A crumbling football stadium in Sierra Leone drew international attention when the world's football association banned it from use this week. It was renovated after the recent civil war, but those efforts seem to have fallen short. As Uma Ramiah reports from VOA's regional bureau in Dakar, the state of the stadium reflects larger problems that plague Sierra Leone.
Sierra Leone's national soccer stadium served as a sanctuary for people fleeing violence during the country's brutal, decade-long civil war, and was badly damaged when rebels took over the capital, Freetown, in 1999. Now, in a state of disrepair, the international football association, FIFA, has banned matches at the neglected stadium.
Local fan Lansana Fofana says, though this is upsetting to Sierra Leoneans, FIFA was right in its decision. He says the stadium desperately needs improvement.
"The technical side of the stadium is really embarrassing to the nation as a whole," said Fofana. "In the dressing room, there is no security. The pitch itself is nothing to write home about. Not even the goal posts. So this has been a problem."
But Fofana also says the ban could have been avoided.
"The football association here has been given sufficient warning to rectify all these anomalies, which they did not do," said Fofana. "And, now, FIFA has taken the drastic decision to ban the stadium for a year. So, this is going to have a very lasting impact on football in Sierra Leone, and people are very, very much destroyed."
The president of Sierra Leone's Football Association, Alimu Bah, says the decision was a big blow to the association, but there is little he can do, as the stadium maintenance is up to the government. He has been asking the government to improve the stadium since last year, when visiting FIFA delegates gave warning.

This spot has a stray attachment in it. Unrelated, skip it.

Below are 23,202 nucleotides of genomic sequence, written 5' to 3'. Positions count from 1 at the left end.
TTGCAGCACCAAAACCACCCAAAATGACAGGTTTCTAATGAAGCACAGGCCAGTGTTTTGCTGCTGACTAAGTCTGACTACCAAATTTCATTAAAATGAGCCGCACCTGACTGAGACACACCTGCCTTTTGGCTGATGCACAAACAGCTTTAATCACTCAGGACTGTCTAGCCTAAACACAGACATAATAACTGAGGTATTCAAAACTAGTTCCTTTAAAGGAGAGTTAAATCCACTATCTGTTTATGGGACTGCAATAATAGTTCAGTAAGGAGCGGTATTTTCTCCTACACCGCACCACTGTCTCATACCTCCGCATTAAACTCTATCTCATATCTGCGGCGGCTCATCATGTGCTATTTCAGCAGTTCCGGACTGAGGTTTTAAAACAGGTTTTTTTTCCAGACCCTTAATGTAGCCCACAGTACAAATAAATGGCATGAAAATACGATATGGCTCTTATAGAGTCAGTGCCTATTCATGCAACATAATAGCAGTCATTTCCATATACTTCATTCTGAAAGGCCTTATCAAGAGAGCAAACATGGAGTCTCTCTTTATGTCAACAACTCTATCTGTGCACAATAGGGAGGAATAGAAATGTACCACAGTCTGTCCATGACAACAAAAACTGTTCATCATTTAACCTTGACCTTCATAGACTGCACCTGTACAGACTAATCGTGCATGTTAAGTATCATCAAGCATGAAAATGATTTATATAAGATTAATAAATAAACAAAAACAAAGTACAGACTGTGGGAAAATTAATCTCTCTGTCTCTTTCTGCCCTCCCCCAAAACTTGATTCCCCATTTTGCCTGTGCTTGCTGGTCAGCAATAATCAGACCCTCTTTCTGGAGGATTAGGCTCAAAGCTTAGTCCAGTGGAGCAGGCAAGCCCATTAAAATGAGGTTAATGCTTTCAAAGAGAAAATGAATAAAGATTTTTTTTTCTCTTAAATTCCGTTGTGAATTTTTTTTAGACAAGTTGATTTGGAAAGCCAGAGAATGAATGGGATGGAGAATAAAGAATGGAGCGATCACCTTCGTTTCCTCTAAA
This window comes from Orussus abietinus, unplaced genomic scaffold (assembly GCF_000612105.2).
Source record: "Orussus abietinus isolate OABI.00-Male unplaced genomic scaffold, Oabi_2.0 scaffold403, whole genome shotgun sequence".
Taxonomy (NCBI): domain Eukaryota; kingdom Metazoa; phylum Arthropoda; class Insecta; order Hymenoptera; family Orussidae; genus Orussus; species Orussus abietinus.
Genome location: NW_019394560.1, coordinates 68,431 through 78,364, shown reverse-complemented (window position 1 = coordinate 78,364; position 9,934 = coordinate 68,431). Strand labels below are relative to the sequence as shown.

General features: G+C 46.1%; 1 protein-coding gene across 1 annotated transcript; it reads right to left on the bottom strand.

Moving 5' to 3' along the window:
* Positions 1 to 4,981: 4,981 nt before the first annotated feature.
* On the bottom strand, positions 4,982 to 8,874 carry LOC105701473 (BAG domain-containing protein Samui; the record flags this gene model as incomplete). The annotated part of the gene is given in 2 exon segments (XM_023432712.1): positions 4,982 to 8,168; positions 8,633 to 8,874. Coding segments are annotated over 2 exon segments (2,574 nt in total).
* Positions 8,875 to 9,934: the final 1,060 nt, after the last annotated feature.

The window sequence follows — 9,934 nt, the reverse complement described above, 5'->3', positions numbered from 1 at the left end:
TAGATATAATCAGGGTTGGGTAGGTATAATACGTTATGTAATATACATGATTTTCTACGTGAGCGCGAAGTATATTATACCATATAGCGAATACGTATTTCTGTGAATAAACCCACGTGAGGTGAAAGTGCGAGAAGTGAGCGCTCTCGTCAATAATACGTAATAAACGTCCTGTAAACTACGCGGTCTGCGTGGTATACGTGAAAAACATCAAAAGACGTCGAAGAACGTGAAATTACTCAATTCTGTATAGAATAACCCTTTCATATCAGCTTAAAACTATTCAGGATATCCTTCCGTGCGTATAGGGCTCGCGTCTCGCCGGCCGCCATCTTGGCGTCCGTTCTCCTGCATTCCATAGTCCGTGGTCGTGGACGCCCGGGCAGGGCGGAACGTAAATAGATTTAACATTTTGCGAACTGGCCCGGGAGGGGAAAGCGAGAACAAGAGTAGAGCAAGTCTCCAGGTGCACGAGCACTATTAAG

"We have been asking all the while," said Bah. "We had inspectors from FIFA coming here to look at the stadium and to give recommendations in areas where we can fix the stadium. So, it is not like we are not in the know. We are in the know, and we have passed on the information to the appropriate authorities, stadium management."
Bah says he will appeal the decision, and hopes management will fix the stadium before June 7, when the Sierra Leone side, known as the Stars, are set to play Nigeria.
Sierra Leone is one of the poorest countries in the world, ranked at the bottom of a United Nations index, which rates quality of life.
Fofana says the stadium ban is unfortunate, as football serves as a welcome escape from the day-to-day problems of unemployment, poverty and hunger.
"Football is almost everything to Sierra Leoneans, in terms of entertainment," said Fofana. "It is the biggest sports event here. Apart from that, the country came out of this very brutal war that lasted 11 years, and football has certainly been used as a healing process. People are just picking up the pieces of their broken lives after the war. There is mass poverty, so people need football to cushion the effects of their suffering and all their problems."
Football is immensely popular in Sierra Leone. People play in the streets, on beaches and in fields. On weekends, thousands of Sierra Leoneans gather in video clubs to watch football matches on satellite television.
But Fofana says a stadium in disrepair may not be a top priority for a government plagued by a crumbling economy, widespread corruption and poverty.
The structure is used not only for sports but for concerts, gatherings and political rallies. China built the stadium for Sierra Leone nearly 30 years ago, and paid for renovations toward the end of the war. But, according to FIFA, more needs to be done.